El desarrollo de la noción de “mitad” en niños de dos comunidades shipibo-konibo de Ucayali

Translated title of the contribution: The development of the notion of “half” in children from two Ucayali’s Shipibo-Konibo communities

Jorge Villalba Garcés, Susana Frisancho Hidalgo, Luis Lam Pimentel

Research output: Contribution to journalArticlepeer-review

Abstract

This research aims to identify and describe developmental levels of the notion of “half” in a group of children from two Shipibo-Konibo native communities of the Ucayali region, in the Peruvian Amazon rainforest. Fourteen students aged between 7 and 16 participated, six from Bethel community and eight from Bena Jema community. The community of Bethel is located approximately 6 hours by river from the city of Pucallpa, while Bena Jema is located within Pucallpa’s boundaries, in the Yarinacocha district. All participants were assessed using Jean Piaget’s clinical-critical method, with two tasks. In the first task, focusing on discrete quantities: different sets of cards with the picture of a fish were presented sequentially, some with an even number of units and some with an odd number. Participants were asked to choose and present back half of each set. In the second task, focusing on continuous quantities: participants were asked to choose and present half of a single raw spaghetti, which they needed to break with their hands. If the resulting pieces were unequal, they were asked to break them again and redistribute the results. Students from Bena Jema community were assessed with both tasks, while students from Bethel community were assessed only with the discrete quantities task. The results showed four developmental levels in the discrete quantities task. In the first level, participants took any one of two parts of the set to be “half”, without checking if they were equal or whether putting them back together reconstituted the original whole. In the second level, participants took any one of two equal parts to be “half”, but were inconsistent and accepted the possibility of the parts being unequal. In the third level, participants only took any one of two equal parts to be “half” but had difficulties splitting odd-numbered sets, including sets with fewer elements than the even-numbered ones they had previously split correctly. In the fourth level, the task was solved successfully with both even-numbered and odd-numbered sets. For the continuous quantities task, three levels were found. In the first level, any one of two raw spaghetti pieces was taken to be “half”, without checking their evenness. In the second level, participants took any two equal pieces of the raw spaghetti to be “half”, but without checking whether putting them back together reconstituted the original whole, with no extra parts remaining. In the third level, participants took any one of two equal pieces to be “half”, checking whether putting them back together reconstituted the original whole. These results are consistent with reports from previous research assessing the notion of “half” in Western contexts. Results support universality in the development of the notion of “half”, but show a delay in the participants’ level of acquisition, taking Peru’s national curriculum as reference. This study is a contribution to the understanding of the development of the notion of “half” in indigenous children living in Amazonian native communities, and shows the relevance of the Piagetian clinical-critical interview in these sociocultural contexts. The implications of these findings are discussed in relation to the universality of logical-mathematical knowledge, as well as the need to rethink the timing and manner in which the notion of “half” appears in the curriculum.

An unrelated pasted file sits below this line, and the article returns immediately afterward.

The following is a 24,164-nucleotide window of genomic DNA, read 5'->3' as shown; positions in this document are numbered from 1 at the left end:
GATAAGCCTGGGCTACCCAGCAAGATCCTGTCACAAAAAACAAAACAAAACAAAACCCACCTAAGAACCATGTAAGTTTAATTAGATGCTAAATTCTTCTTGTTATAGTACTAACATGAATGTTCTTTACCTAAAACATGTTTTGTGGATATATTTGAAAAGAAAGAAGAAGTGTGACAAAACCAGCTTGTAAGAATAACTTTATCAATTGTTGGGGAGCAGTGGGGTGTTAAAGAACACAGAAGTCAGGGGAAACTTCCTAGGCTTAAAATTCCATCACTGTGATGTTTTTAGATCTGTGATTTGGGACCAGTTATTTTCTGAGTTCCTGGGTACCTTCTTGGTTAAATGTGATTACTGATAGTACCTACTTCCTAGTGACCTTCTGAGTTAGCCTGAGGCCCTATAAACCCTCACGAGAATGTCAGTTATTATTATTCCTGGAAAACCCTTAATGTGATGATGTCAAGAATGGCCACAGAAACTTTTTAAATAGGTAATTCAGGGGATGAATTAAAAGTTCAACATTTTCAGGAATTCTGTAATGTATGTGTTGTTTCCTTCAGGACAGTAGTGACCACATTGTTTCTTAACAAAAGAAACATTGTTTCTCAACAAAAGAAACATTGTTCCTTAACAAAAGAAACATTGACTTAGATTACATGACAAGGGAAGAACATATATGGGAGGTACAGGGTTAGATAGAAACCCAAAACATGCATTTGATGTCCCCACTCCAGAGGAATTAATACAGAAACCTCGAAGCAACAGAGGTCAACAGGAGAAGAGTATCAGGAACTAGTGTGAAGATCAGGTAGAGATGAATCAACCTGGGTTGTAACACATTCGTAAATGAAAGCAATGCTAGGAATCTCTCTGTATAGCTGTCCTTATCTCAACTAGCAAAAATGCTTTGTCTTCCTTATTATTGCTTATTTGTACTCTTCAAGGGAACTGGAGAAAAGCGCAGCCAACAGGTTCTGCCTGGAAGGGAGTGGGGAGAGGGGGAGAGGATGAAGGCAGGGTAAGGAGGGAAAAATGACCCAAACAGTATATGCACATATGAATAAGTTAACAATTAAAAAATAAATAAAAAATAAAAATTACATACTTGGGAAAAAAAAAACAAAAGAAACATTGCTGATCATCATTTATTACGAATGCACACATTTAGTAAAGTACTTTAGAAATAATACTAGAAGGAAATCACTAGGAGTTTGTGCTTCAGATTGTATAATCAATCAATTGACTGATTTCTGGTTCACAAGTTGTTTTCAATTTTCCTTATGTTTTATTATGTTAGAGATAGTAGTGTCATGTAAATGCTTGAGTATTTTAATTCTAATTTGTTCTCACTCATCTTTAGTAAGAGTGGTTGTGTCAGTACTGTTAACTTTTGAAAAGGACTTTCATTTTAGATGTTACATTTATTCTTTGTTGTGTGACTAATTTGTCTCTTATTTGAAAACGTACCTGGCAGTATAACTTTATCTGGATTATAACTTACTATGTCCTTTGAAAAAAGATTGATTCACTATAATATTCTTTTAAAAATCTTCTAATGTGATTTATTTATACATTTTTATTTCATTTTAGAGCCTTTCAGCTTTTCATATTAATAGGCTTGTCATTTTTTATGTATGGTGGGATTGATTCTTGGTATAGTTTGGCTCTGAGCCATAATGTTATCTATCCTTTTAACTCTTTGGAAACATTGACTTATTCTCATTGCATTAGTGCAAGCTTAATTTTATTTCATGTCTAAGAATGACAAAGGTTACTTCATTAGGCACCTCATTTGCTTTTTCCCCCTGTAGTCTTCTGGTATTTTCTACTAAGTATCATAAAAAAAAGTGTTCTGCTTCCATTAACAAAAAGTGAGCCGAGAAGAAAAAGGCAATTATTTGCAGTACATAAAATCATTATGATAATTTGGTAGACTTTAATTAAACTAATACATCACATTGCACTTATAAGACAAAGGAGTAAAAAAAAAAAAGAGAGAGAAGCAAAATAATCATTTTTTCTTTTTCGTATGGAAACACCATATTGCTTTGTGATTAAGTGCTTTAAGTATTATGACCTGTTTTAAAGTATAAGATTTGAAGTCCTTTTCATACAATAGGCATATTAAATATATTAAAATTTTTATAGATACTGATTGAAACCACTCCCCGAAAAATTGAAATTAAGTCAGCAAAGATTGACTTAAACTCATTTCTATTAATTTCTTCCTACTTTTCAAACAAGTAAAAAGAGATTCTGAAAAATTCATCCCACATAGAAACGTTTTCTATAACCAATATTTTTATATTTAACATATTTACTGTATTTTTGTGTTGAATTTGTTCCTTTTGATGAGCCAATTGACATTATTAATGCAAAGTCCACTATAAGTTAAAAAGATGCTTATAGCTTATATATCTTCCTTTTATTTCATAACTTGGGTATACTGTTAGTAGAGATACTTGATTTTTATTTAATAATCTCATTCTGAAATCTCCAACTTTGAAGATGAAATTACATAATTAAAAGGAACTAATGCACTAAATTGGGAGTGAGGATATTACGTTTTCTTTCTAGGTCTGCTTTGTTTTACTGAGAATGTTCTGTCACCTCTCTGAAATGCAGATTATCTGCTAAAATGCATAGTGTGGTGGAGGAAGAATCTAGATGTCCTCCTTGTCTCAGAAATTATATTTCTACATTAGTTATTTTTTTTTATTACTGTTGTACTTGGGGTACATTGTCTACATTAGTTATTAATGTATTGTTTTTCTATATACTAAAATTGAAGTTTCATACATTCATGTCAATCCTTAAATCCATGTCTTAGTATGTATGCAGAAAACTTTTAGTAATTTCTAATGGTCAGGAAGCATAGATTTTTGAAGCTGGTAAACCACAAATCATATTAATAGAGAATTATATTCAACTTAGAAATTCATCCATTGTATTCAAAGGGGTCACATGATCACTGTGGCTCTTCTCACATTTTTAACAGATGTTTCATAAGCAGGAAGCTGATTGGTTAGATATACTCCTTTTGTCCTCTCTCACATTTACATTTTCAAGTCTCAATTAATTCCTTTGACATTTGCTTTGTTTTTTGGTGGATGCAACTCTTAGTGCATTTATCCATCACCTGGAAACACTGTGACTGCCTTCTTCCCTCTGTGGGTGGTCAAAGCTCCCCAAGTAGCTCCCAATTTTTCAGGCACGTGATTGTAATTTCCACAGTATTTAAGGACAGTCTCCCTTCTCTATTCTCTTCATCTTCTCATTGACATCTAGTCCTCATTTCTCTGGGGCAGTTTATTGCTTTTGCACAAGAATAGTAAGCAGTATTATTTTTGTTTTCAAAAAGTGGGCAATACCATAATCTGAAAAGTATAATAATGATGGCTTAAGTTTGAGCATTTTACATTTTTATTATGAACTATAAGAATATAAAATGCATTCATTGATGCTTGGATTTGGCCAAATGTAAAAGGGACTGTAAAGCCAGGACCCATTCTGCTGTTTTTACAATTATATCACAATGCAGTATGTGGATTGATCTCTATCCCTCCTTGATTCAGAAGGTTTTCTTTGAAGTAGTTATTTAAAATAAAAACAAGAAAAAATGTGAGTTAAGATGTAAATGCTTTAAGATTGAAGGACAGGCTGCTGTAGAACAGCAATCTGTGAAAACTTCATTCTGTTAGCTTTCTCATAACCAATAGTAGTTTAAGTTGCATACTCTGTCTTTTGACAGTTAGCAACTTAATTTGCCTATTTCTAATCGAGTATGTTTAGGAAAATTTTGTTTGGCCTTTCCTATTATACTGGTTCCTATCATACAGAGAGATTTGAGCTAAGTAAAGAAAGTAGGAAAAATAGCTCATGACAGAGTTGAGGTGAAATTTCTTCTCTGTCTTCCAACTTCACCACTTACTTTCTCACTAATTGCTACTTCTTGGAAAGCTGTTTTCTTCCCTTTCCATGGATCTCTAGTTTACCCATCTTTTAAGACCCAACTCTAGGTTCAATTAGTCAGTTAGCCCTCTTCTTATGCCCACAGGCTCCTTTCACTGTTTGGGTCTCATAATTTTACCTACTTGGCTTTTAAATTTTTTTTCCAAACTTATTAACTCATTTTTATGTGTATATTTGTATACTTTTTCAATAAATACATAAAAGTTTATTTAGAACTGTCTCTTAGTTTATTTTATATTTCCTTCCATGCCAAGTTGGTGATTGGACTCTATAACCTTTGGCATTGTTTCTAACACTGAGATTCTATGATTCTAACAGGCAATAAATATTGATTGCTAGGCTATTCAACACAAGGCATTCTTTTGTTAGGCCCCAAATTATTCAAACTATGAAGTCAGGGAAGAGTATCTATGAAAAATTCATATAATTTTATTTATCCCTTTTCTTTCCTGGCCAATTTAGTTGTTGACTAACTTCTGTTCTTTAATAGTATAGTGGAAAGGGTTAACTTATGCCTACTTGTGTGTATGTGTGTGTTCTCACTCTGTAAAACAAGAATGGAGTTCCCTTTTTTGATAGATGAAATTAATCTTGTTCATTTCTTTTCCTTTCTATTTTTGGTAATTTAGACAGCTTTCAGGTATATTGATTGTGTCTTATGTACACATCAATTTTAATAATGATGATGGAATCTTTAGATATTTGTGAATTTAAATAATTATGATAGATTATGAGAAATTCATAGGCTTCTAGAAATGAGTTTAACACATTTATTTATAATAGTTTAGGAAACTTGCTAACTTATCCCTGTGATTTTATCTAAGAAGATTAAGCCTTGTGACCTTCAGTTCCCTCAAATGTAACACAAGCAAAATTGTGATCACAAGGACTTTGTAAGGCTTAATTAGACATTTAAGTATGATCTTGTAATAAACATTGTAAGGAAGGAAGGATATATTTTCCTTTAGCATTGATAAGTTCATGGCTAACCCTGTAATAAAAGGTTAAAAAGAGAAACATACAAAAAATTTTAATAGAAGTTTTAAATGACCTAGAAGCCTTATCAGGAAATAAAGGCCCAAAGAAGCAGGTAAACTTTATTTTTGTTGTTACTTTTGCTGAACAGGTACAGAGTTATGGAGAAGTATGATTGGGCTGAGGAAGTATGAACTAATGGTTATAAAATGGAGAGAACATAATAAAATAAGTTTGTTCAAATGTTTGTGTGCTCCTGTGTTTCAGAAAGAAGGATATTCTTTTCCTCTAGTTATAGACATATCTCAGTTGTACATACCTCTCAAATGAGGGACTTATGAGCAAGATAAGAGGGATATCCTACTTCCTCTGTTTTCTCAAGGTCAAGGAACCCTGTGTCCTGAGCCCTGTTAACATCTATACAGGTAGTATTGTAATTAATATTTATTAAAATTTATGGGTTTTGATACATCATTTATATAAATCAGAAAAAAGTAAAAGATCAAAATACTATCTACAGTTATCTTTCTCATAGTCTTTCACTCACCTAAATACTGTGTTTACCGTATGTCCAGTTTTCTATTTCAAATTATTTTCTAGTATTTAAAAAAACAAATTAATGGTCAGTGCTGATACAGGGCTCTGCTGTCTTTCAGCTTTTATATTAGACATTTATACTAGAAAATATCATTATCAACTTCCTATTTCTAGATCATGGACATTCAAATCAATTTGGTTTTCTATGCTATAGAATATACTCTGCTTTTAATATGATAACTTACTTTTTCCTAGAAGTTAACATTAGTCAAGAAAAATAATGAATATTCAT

Translated title of the contributionThe development of the notion of “half” in children from two Ucayali’s Shipibo-Konibo communities
Original languageSpanish
Pages (from-to)265-280
Number of pages16
JournalInterdisciplinaria
Volume39
Issue number2
DOIs
StatePublished - 2022

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